Omicron Variant plus soaring Corona Virus rates are handicapping a vast majority of systems across the county as students return to back-to-in-person learning after a Winter break this week. These are creating staff shortages, labor disputes plus testing snafus. Plus low attendance and inclement weather.
Omicron Variant and the Escalating increase of COVID-9 Infections is Wrecking Havoc
Also, the biggest news this week in the K-12 education area has been the stalemate between the union leaders and city officials in Chicago that is over how to safely keep schools open. On Wednesday, classes were canceled in the nation’s third-largest school district. This is after 73% of the Chicago Teachers Union’s 25,000 members went to vote. The issue was returning to remote learning that was due to the quick increase in COVID-19 infections. There was a testing complication that left school leaders that were unsure of the positivity rates among students and staff.
Biggest Challenges Around the Surge
There is no reason to return the whole district to virtual learning, Chicago Mayor Lori Lightfoot said. They could use vaccination rates that are surgical. Also, there are schools that are facing the biggest challenges with the Omicron surge. Then she also rejected the union’s demands that all students and staff be tested.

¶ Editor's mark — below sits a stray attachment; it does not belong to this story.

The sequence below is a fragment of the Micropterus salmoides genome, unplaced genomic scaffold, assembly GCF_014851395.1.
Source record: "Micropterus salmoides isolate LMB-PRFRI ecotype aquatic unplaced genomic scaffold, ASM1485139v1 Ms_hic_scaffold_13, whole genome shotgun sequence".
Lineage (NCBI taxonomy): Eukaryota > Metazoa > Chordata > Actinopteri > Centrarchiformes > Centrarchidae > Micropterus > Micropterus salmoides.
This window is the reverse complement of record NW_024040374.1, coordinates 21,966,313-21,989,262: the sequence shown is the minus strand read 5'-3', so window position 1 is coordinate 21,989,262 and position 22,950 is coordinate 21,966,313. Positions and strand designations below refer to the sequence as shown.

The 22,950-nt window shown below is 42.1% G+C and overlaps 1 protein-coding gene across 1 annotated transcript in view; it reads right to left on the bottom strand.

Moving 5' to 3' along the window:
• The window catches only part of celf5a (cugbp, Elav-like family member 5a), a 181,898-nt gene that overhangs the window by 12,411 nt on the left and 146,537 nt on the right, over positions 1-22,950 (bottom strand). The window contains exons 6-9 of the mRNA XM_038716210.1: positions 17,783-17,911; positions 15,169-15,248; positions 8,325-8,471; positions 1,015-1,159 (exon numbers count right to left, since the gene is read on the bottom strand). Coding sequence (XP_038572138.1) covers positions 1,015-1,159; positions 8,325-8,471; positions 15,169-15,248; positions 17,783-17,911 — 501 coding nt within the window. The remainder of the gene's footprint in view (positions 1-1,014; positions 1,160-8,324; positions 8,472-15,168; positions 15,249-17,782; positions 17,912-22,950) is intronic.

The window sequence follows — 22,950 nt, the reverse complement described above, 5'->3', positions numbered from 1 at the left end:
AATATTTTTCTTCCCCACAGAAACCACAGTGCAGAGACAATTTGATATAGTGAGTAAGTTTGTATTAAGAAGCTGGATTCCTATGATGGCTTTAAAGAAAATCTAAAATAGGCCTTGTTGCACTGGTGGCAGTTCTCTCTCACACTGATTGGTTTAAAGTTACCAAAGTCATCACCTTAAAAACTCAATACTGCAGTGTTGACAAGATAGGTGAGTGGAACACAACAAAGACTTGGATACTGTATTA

“Moreover, let’s be clear here regarding Chicago schools. Because no one wants schools closed,” American Federation of Teachers president Randi Weingarten said Wednesday morning following the union’s vote to work remotely. “The educators do want to be in the classroom with students. That is where they learn best. Although, we do that through working together to roll out testing, masking, and vaccination. In fact, many major districts have done it.”
The union represents more than 1.7 million educators, Weingarten said. They do include those in most large city school districts. It has been pressing schools to stay open for in-person learning and plus sounding the alarm on the academic, social, and emotional losses. They were incurred when schools operated virtually. The significant setbacks do disproportionately impact students of color, students from low-income families, and those with disabilities.